This argument strikes me as weak. By all accounts Bitcoin’s design and cryptographic robustness are an exceptional accomplishment. It is not as if any hacker of medium talent could pull off something similar tomorrow. But even if he could, the argument completely underestimates first-mover advantage in the area of goods and services with substantial network effects. How many people have launched a second Facebook or a second Twitter since these inventions kicked-off the social media craze, although technologically, these inventions are much simpler than crypto-currency? – Nobody. The network effects of these goods are immense. Once they have a certain acceptance it is hard, if not impossible, for late-comers to break in. These goods and services have value for their users predominantly because others use them too, and the more people use them, the more valuable they get. There is no good for which this is truer than money – the general medium of exchange. Customized money is an oxymoron. Consequently, once a form of money is accepted, it is very difficult to take business away from it.
This feature of money is obviously a problem for Bitcoin in its fight against established state paper monies but is equally a big plus when it comes to keeping potential new entrants into the crypto-currency arena at bay. Bitcoin now dominates the market for crypto-currencies (it pretty much IS the market for crypto-currencies, in my view) and I believe that only the discovery of major flaws in Bitcoin – none seem to have surfaced in its four-year life up to now, and every day they are less likely to appear – or if some vastly superior crypto-currency came along but I am hard-pressed to see in which aspect it could outperform Bitcoin. But just launching another crypto-currency – a Bitcoin clone – is certainly not going to put a dent into Bitcoin.
Menger and Mises would love Bitcoin
Many ‘Austrians’ get thrown off by Menger’s theory of the origin of money and Mises’ so-called ‘regression theorem’, and somewhat rashly conclude that Bitcoin can never achieve money-status because it did not originate from a non-money commodity. Mises was correct when he stated that something could only become money if it had previously, that is, before it was used by somebody as a medium of exchange in its own right for the first time, established some value in trade. For if that had not been the case, how could the first person to employ the commodity as money have any point of reference by which to assess its value and determined its exchange value for the first monetary transaction? However, this theorem, which remains unrefuted in my view, does not apply to Bitcoin. Bitcoin can simply piggyback on established forms of money that already have exchange-value and derive its original value from them before it does, over time, establish its own value.
The same has, in fact, happened in the case of paper money. The paper notes that are used as money today did not start their ascent to widely used and generally accepted monetary assets from humble beginnings as commodities – that is, as mere paper – but started out as paper-claims on physical gold. Gold was money and the paper tickets simply a technology to transfer ownership of gold. When the first banknote was used it did not derive its exchange value from its paper content but from the fact that it could be exchanged for a fixed amount of gold. That was the necessary reference point – in accordance with Mises’ regression theorem. Paper money started as payment technology and as the public got used to paying with paper rather than with gold coins and gold bars, the underlying gold content could be reduced over time and ultimately the link to gold completely severed. What gives value to these paper tickets today? – The fact that the public still accepts these paper tickets in exchange for goods and services. That is all. And in fact, it is all that is needed. Any form of money – even gold, which still retains some functionality as industrial commodity or consumption good (jewellery), although that functionality is now irrelevant for its role as monetary asset – any form of money derives its money-value from the trading public and the public’s willingness to exchange the monetary asset for goods and services.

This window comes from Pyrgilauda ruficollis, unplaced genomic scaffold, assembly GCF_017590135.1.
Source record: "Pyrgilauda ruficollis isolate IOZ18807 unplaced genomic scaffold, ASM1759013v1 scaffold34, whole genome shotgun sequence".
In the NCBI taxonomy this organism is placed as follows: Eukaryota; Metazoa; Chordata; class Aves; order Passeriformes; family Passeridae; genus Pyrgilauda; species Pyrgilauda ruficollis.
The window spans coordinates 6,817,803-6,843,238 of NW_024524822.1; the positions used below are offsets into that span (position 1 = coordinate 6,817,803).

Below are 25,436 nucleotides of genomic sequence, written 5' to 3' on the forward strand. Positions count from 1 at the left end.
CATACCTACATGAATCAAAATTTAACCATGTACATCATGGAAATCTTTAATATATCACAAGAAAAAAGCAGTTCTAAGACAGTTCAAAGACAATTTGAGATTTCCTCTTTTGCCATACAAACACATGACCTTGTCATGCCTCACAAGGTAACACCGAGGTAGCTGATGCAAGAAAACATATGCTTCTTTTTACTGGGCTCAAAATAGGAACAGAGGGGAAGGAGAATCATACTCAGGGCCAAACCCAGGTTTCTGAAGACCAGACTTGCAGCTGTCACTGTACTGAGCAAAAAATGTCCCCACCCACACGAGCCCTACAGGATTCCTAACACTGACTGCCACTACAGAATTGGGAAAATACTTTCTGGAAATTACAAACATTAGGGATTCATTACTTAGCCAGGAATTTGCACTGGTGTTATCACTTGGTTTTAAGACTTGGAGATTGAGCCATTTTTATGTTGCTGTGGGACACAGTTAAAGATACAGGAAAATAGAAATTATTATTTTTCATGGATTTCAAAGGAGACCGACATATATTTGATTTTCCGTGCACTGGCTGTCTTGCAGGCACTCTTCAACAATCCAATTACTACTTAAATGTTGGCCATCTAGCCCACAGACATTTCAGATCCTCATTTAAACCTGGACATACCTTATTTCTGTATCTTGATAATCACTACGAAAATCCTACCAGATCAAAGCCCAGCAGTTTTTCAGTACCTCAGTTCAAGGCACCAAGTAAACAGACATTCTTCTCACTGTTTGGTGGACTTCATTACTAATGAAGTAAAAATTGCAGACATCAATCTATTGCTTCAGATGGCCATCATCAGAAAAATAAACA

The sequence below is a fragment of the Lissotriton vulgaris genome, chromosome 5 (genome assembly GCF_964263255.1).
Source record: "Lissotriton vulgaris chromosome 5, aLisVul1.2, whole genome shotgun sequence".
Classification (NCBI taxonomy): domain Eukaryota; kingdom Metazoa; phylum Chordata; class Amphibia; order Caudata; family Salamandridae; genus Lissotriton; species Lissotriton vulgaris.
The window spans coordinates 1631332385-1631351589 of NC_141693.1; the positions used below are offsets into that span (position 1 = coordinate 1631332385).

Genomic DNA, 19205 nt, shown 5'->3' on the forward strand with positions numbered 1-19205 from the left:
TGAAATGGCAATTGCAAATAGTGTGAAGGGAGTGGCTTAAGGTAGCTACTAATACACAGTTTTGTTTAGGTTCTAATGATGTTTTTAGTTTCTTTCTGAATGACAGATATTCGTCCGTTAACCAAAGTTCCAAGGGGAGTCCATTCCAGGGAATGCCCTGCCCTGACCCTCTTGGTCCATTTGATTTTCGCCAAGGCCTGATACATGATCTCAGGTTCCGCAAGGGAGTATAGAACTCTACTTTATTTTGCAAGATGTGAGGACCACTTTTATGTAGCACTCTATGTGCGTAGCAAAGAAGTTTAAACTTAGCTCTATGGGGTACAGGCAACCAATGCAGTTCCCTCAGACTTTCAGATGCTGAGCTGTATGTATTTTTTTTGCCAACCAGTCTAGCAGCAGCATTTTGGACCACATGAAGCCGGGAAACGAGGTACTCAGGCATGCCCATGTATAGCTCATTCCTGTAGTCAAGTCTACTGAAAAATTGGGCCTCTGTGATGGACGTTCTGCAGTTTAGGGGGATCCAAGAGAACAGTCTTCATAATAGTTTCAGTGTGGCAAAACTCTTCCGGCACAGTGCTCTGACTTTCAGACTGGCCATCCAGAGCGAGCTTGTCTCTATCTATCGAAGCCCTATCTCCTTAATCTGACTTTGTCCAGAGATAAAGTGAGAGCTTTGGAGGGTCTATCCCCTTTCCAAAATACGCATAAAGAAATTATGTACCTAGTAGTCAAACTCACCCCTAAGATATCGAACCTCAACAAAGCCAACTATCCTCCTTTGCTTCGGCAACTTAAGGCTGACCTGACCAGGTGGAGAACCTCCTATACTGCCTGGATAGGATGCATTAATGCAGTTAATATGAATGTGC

And herein lies in fact Bitcoin’s biggest challenge. However, this challenge is not of a conceptual nature. The concept of Bitcoin as money is, as I have tried to show above, extremely compelling. But Bitcoin has to offer something to the average money-user that state paper money cannot offer. Just as the banknote bestowed an instant and discernible benefit to each money-user relative to heavy gold coins, that allowed it to become a widely used medium of exchange in its own right and ultimately even operate without any link to gold, so Bitcoin has to set itself apart from fiat money and overcome fiat money’s powerful network advantage. The fact that fiat money is suboptimal in terms of its inflation characteristics and its disruptive effects on the broader economy is not something that bothers the average money user at the moment he desires to engage in monetary transactions, and do so as conveniently, securely and easily as possible. The state paper money system today offers easily useable ‘computer money’ and the broader public is still happy to use it. Why switch to Bitcoin?
Will Bitcoin get accepted by the wider public?
It is my impression that the community of Bitcoin users, although apparently growing strongly, is still largely composed of those who are fascinated by the technology as such and who want to be part of something new, and those who like it for ‘ideological’ reasons, i.e. those who detest state paper money or dislike the banking system. Thus, there is apparently still a big contingent of computer ‘nerds’, hackers, crypto-anarchists, anti-government libertarians and Occupy-Wall-Street-types among its user base (which is not to say that there are not many who do not fall into any of these categories). How could Bitcoin attract a broader base of money-consumers beyond these groups?